A friend of mine works as property assessor and he likes the work a lot. He gets to travel, he makes good money and he does work that he can believe in.
He got the job right out of college. He had a degree in business and had had an internship at a real estate company. He got a chance and ran with it and now he has a budding career.
@Bhutan- You know you can also appeal an assessment. My father in law did that because he felt that his tax bill was extraordinarily high. His problem was that his business property was included in a municipality that had much higher taxes because it was recently incorporated and had a higher millage rate.
This was a mistake because the property lines fell into a different town and it was misclassified. He won the appeal which proves that the process does work and the tax property assessors are reasonable.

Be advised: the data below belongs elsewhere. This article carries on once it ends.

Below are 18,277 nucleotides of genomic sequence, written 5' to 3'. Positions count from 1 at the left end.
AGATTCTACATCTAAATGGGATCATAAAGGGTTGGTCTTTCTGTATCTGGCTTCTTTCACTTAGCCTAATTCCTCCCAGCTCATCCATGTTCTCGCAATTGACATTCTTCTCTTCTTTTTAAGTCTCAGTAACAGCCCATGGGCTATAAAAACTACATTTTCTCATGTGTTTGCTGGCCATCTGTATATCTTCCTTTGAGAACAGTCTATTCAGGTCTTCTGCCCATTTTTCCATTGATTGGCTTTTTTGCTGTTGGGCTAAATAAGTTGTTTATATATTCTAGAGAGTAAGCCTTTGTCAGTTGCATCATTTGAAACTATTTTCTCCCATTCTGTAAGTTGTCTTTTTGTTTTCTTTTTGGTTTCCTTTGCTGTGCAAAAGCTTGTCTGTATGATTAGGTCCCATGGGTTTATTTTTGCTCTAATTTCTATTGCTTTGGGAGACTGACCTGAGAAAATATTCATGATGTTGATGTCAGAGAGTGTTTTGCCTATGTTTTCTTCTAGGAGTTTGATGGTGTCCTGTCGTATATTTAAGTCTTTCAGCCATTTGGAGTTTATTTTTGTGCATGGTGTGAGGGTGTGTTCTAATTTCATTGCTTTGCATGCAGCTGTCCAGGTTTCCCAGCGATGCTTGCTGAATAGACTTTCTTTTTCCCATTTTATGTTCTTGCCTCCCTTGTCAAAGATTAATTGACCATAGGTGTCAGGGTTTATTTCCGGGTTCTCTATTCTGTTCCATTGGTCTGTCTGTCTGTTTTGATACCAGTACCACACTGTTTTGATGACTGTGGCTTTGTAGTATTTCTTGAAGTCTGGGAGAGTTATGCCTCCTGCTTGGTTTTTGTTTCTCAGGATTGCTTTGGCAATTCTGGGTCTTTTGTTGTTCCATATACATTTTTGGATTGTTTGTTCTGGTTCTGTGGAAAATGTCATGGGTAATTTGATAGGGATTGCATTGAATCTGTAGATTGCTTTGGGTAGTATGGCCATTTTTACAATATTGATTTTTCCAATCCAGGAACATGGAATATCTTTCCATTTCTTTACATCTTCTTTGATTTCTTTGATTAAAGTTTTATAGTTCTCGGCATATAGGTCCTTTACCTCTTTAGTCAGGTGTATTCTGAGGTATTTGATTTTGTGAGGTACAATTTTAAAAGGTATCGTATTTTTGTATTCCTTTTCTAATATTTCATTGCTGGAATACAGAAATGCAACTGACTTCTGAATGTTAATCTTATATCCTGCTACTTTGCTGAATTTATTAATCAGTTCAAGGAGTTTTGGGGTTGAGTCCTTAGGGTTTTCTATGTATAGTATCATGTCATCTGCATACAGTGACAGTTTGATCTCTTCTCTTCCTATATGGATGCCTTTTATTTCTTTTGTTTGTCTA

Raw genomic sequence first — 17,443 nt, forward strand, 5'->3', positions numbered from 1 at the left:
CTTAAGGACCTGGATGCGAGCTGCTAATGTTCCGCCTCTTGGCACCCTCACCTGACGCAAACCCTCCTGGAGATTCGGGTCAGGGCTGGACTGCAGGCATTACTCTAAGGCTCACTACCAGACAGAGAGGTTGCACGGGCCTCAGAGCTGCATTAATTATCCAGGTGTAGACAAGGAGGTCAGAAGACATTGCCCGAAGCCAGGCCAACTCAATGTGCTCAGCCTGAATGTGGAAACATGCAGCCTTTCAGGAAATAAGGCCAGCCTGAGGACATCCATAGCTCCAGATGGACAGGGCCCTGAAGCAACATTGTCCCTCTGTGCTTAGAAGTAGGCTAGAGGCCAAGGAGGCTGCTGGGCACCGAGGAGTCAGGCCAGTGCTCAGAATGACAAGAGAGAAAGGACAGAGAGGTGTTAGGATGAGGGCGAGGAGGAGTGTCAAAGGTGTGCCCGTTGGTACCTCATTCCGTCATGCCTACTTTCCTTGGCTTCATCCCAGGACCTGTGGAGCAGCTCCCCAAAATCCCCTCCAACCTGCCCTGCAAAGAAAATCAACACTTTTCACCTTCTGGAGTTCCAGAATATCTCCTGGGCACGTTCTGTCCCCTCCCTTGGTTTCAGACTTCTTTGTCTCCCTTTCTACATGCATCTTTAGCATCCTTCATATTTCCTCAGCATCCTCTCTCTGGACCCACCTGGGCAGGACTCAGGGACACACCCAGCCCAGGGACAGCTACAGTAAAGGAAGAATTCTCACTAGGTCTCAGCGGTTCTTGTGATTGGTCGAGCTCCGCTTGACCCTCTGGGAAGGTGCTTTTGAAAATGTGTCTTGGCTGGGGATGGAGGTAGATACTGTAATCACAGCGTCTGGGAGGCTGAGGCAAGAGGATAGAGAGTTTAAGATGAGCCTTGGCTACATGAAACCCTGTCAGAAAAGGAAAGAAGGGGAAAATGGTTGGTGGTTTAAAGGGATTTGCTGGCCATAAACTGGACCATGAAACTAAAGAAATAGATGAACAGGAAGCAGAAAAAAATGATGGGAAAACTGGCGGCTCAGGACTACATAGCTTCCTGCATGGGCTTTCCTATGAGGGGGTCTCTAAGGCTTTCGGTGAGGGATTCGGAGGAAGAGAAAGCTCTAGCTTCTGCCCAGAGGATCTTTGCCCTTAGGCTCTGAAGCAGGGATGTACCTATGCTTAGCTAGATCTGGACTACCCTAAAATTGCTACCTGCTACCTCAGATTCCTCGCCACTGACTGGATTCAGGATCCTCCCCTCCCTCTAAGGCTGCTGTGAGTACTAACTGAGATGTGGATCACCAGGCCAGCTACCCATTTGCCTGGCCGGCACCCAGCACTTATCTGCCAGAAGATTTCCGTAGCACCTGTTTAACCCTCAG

I know that the property tax assessor here in Broward and Miami Dade counties were being criticized a few years ago because the properties were being appraised on their old market value and not the new value that accounts for all of the new foreclosures.
Both counties changed the assessment criteria and people saw a huge reduction in their property taxes. I think that this is fair because if your house is worth half of what it used to be worth, then the property taxes should reflect that. Usually the foreclosures were never used to determine the property value of a property but when such a huge percentage of homes on the market were distressed short sales and foreclosures they really had to change their assessment methods because they have to be in line with the changing times.
I realize that local governments are not going to collect as much tax revenue, but they really have to do what is fair.